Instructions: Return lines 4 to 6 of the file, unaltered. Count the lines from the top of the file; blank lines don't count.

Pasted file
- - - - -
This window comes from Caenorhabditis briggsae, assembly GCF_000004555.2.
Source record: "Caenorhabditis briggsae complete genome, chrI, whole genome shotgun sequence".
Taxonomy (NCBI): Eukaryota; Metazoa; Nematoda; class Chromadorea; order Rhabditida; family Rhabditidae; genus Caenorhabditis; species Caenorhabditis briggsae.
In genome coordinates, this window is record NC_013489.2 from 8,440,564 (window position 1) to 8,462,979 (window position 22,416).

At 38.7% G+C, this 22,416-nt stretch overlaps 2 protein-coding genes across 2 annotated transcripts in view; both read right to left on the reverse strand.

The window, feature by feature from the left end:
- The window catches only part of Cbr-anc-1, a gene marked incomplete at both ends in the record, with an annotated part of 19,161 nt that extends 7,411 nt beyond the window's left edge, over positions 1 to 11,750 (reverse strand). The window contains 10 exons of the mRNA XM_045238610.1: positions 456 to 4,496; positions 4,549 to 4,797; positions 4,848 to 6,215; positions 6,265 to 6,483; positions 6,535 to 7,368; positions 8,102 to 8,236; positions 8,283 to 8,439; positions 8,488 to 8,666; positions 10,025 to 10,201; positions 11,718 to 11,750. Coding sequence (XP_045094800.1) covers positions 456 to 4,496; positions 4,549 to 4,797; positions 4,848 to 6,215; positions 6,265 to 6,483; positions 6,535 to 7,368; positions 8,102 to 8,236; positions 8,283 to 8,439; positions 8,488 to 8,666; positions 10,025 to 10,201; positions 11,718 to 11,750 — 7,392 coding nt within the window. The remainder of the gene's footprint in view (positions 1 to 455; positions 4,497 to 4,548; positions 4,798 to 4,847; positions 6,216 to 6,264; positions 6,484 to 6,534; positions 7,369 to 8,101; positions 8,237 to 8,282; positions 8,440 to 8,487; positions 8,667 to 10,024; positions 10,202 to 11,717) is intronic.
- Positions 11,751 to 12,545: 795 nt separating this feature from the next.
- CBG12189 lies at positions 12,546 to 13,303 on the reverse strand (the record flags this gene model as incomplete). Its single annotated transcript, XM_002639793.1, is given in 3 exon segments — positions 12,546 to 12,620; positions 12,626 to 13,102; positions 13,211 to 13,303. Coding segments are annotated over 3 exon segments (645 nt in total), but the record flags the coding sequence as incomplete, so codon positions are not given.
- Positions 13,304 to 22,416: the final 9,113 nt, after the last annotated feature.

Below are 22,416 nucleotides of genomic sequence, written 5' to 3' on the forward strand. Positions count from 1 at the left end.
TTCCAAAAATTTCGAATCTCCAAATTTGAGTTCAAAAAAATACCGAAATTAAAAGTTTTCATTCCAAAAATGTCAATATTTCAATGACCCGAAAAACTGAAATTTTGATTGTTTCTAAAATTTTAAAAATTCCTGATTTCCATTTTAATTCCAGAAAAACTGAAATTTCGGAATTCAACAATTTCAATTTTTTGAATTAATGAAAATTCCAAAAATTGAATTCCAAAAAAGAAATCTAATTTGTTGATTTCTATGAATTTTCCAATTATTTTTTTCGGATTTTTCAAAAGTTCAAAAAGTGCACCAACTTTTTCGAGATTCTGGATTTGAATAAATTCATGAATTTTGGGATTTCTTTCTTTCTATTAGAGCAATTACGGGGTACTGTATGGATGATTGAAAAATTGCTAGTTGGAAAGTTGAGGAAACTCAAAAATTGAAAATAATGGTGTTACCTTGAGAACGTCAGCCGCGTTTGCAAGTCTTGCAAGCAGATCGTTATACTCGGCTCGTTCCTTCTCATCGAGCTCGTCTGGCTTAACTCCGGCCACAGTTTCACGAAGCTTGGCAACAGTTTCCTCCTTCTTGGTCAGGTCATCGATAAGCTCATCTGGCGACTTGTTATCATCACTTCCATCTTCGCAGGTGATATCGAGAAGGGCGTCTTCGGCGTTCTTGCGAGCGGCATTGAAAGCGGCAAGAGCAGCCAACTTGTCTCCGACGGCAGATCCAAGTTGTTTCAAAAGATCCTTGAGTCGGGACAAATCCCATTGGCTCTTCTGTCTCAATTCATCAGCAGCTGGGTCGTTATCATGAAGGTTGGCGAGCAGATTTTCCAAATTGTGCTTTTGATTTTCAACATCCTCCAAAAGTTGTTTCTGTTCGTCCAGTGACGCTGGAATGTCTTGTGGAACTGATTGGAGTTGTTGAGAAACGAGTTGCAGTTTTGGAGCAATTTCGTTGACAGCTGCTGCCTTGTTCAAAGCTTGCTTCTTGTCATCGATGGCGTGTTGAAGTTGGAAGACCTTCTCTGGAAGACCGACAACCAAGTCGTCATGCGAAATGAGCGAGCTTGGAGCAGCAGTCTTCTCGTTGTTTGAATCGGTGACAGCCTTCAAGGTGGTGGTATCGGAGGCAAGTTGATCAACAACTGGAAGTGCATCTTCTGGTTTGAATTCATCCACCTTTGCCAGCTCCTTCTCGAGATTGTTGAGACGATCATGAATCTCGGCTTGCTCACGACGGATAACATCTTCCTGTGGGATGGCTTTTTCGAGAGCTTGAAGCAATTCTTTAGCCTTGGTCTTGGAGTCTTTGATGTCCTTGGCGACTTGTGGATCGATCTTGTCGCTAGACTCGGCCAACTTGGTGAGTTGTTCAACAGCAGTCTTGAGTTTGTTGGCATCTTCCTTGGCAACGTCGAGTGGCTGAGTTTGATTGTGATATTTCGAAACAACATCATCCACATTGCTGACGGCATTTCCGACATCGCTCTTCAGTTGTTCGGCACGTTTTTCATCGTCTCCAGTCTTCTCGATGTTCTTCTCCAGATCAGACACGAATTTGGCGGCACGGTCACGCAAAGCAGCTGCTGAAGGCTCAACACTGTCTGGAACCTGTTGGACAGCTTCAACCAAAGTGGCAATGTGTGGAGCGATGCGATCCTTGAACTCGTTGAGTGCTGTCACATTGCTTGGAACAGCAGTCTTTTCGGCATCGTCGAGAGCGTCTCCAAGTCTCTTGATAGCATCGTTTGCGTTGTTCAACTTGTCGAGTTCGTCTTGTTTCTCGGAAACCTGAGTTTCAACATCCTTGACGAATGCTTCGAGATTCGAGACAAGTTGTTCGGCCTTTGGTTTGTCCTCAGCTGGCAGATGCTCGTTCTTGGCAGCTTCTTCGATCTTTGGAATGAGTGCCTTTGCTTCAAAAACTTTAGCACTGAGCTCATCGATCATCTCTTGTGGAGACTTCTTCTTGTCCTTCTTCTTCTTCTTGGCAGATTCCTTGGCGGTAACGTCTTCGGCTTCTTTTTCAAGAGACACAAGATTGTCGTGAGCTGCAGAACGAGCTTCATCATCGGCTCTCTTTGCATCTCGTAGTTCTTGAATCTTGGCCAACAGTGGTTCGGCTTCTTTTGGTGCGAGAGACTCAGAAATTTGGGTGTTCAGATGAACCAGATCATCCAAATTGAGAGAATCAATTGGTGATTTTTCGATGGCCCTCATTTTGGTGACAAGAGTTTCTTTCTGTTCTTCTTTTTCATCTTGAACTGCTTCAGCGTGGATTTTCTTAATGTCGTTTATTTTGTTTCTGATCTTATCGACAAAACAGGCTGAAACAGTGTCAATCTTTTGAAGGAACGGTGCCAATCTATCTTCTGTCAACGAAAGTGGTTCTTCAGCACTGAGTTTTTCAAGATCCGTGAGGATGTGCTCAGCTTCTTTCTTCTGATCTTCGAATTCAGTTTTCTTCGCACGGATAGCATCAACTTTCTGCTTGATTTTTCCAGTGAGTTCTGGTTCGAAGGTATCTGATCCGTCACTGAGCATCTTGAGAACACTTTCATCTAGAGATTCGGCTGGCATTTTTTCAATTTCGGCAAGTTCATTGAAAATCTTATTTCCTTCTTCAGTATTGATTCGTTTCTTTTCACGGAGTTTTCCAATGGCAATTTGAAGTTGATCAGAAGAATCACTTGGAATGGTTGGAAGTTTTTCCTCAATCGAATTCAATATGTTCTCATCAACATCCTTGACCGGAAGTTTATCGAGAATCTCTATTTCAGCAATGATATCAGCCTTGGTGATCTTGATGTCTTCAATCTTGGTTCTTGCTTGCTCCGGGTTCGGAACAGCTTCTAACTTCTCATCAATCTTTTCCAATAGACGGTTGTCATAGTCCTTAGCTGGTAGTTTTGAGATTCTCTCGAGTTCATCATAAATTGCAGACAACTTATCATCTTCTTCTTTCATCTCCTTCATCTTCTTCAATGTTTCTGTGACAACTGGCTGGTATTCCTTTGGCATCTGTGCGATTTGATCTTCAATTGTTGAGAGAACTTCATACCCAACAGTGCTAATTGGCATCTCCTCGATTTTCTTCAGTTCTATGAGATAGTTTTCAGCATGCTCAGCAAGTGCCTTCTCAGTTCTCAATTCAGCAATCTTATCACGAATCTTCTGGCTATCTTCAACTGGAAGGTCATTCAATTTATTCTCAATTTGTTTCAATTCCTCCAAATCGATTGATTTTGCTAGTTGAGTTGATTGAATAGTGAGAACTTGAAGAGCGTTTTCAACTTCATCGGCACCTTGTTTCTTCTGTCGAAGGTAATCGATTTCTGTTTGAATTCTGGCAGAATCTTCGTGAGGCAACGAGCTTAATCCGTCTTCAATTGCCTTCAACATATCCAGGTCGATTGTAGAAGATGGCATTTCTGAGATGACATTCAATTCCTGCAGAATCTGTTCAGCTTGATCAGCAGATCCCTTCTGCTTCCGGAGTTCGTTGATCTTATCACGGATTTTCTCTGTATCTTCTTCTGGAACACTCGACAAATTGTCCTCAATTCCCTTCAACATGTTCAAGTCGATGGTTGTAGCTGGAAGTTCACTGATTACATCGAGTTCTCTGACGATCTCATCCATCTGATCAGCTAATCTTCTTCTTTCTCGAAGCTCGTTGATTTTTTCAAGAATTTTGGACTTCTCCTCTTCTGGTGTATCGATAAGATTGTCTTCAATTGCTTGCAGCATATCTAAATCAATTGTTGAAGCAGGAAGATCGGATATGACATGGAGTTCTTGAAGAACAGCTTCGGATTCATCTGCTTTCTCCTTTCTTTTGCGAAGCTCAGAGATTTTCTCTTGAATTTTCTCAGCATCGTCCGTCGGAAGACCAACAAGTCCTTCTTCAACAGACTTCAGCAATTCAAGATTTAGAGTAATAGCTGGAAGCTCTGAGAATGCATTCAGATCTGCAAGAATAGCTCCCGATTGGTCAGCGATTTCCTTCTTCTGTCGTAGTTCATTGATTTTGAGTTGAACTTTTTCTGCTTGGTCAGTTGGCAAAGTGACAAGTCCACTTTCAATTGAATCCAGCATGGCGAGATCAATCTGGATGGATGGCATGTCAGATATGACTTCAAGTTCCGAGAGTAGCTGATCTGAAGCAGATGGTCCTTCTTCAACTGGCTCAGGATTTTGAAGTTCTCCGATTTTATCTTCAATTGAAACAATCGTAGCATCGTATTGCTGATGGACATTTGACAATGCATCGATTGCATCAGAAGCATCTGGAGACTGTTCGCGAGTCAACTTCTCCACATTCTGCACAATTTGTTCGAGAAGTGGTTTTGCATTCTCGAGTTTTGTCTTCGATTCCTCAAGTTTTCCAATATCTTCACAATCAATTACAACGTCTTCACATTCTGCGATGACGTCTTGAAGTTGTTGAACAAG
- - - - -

In genome coordinates, this window is record NC_013489.2 from 8,440,564 (window position 1) to 8,462,979 (window position 22,416).

At 38.7% G+C, this 22,416-nt stretch overlaps 2 protein-coding genes across 2 annotated transcripts in view; both read right to left on the reverse strand.

The window, feature by feature from the left end: